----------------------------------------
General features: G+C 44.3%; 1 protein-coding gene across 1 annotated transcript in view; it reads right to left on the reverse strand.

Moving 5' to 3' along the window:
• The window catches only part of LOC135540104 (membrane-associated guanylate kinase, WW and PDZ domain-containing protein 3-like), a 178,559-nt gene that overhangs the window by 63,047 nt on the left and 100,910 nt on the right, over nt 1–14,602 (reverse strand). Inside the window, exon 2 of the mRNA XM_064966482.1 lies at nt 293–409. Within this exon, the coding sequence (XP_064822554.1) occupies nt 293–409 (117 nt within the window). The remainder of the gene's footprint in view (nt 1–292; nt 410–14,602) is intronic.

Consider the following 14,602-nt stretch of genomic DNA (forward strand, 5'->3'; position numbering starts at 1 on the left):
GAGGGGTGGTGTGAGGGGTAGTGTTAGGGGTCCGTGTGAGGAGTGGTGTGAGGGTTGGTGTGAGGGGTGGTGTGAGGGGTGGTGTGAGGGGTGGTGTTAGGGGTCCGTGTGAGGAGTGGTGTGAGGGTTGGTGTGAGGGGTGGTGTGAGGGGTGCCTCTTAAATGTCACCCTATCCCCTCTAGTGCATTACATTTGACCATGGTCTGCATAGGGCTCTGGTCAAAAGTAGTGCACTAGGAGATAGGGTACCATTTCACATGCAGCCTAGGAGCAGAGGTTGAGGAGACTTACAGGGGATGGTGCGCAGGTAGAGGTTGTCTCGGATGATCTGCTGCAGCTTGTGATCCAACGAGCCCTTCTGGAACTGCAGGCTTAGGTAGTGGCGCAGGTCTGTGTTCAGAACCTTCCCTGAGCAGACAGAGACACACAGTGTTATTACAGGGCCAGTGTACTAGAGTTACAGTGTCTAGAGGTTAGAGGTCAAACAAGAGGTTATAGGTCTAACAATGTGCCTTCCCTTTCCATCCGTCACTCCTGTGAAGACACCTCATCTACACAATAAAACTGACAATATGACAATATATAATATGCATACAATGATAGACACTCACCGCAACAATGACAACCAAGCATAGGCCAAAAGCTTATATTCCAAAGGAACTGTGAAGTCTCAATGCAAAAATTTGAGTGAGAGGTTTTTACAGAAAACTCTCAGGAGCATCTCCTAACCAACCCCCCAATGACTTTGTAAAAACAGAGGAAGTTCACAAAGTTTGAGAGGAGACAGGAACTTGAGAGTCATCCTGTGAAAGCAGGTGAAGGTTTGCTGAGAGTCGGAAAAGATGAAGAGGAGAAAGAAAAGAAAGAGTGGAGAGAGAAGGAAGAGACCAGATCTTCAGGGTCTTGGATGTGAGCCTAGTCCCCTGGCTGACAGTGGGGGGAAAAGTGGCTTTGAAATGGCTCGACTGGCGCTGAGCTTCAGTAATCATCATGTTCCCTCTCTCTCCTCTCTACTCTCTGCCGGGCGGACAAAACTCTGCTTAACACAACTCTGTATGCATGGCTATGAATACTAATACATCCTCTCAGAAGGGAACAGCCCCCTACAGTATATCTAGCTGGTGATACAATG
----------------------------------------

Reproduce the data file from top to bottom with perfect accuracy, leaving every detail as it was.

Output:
General features: G+C 44.3%; 1 protein-coding gene across 1 annotated transcript in view; it reads right to left on the reverse strand.

Moving 5' to 3' along the window:
• The window catches only part of LOC135540104 (membrane-associated guanylate kinase, WW and PDZ domain-containing protein 3-like), a 178,559-nt gene that overhangs the window by 63,047 nt on the left and 100,910 nt on the right, over nt 1–14,602 (reverse strand). Inside the window, exon 2 of the mRNA XM_064966482.1 lies at nt 293–409. Within this exon, the coding sequence (XP_064822554.1) occupies nt 293–409 (117 nt within the window). The remainder of the gene's footprint in view (nt 1–292; nt 410–14,602) is intronic.

Consider the following 14,602-nt stretch of genomic DNA (forward strand, 5'->3'; position numbering starts at 1 on the left):
GAGGGGTGGTGTGAGGGGTAGTGTTAGGGGTCCGTGTGAGGAGTGGTGTGAGGGTTGGTGTGAGGGGTGGTGTGAGGGGTGGTGTGAGGGGTGGTGTTAGGGGTCCGTGTGAGGAGTGGTGTGAGGGTTGGTGTGAGGGGTGGTGTGAGGGGTGCCTCTTAAATGTCACCCTATCCCCTCTAGTGCATTACATTTGACCATGGTCTGCATAGGGCTCTGGTCAAAAGTAGTGCACTAGGAGATAGGGTACCATTTCACATGCAGCCTAGGAGCAGAGGTTGAGGAGACTTACAGGGGATGGTGCGCAGGTAGAGGTTGTCTCGGATGATCTGCTGCAGCTTGTGATCCAACGAGCCCTTCTGGAACTGCAGGCTTAGGTAGTGGCGCAGGTCTGTGTTCAGAACCTTCCCTGAGCAGACAGAGACACACAGTGTTATTACAGGGCCAGTGTACTAGAGTTACAGTGTCTAGAGGTTAGAGGTCAAACAAGAGGTTATAGGTCTAACAATGTGCCTTCCCTTTCCATCCGTCACTCCTGTGAAGACACCTCATCTACACAATAAAACTGACAATATGACAATATATAATATGCATACAATGATAGACACTCACCGCAACAATGACAACCAAGCATAGGCCAAAAGCTTATATTCCAAAGGAACTGTGAAGTCTCAATGCAAAAATTTGAGTGAGAGGTTTTTACAGAAAACTCTCAGGAGCATCTCCTAACCAACCCCCCAATGACTTTGTAAAAACAGAGGAAGTTCACAAAGTTTGAGAGGAGACAGGAACTTGAGAGTCATCCTGTGAAAGCAGGTGAAGGTTTGCTGAGAGTCGGAAAAGATGAAGAGGAGAAAGAAAAGAAAGAGTGGAGAGAGAAGGAAGAGACCAGATCTTCAGGGTCTTGGATGTGAGCCTAGTCCCCTGGCTGACAGTGGGGGGAAAAGTGGCTTTGAAATGGCTCGACTGGCGCTGAGCTTCAGTAATCATCATGTTCCCTCTCTCTCCTCTCTACTCTCTGCCGGGCGGACAAAACTCTGCTTAACACAACTCTGTATGCATGGCTATGAATACTAATACATCCTCTCAGAAGGGAACAGCCCCCTACAGTATATCTAGCTGGTGATACAATG